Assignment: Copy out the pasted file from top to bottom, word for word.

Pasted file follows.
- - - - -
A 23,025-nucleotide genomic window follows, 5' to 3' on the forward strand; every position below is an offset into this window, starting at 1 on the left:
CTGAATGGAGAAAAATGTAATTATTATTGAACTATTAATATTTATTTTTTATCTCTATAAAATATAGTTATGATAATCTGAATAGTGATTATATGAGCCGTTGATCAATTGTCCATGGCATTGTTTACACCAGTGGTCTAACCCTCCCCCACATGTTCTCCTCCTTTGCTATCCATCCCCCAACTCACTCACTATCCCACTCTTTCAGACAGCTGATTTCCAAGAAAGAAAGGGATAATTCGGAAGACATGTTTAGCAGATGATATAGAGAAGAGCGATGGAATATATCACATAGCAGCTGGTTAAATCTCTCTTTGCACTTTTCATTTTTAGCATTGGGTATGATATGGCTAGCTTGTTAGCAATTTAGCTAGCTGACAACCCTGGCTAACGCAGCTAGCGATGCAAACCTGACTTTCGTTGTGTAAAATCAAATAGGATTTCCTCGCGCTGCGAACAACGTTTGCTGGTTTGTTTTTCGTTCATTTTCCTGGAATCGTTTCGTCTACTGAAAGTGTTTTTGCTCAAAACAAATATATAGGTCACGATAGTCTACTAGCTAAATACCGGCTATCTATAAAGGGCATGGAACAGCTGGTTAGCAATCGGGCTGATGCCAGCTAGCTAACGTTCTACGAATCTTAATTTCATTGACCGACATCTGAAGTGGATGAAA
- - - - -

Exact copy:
A 23,025-nucleotide genomic window follows, 5' to 3' on the forward strand; every position below is an offset into this window, starting at 1 on the left:
CTGAATGGAGAAAAATGTAATTATTATTGAACTATTAATATTTATTTTTTATCTCTATAAAATATAGTTATGATAATCTGAATAGTGATTATATGAGCCGTTGATCAATTGTCCATGGCATTGTTTACACCAGTGGTCTAACCCTCCCCCACATGTTCTCCTCCTTTGCTATCCATCCCCCAACTCACTCACTATCCCACTCTTTCAGACAGCTGATTTCCAAGAAAGAAAGGGATAATTCGGAAGACATGTTTAGCAGATGATATAGAGAAGAGCGATGGAATATATCACATAGCAGCTGGTTAAATCTCTCTTTGCACTTTTCATTTTTAGCATTGGGTATGATATGGCTAGCTTGTTAGCAATTTAGCTAGCTGACAACCCTGGCTAACGCAGCTAGCGATGCAAACCTGACTTTCGTTGTGTAAAATCAAATAGGATTTCCTCGCGCTGCGAACAACGTTTGCTGGTTTGTTTTTCGTTCATTTTCCTGGAATCGTTTCGTCTACTGAAAGTGTTTTTGCTCAAAACAAATATATAGGTCACGATAGTCTACTAGCTAAATACCGGCTATCTATAAAGGGCATGGAACAGCTGGTTAGCAATCGGGCTGATGCCAGCTAGCTAACGTTCTACGAATCTTAATTTCATTGACCGACATCTGAAGTGGATGAAA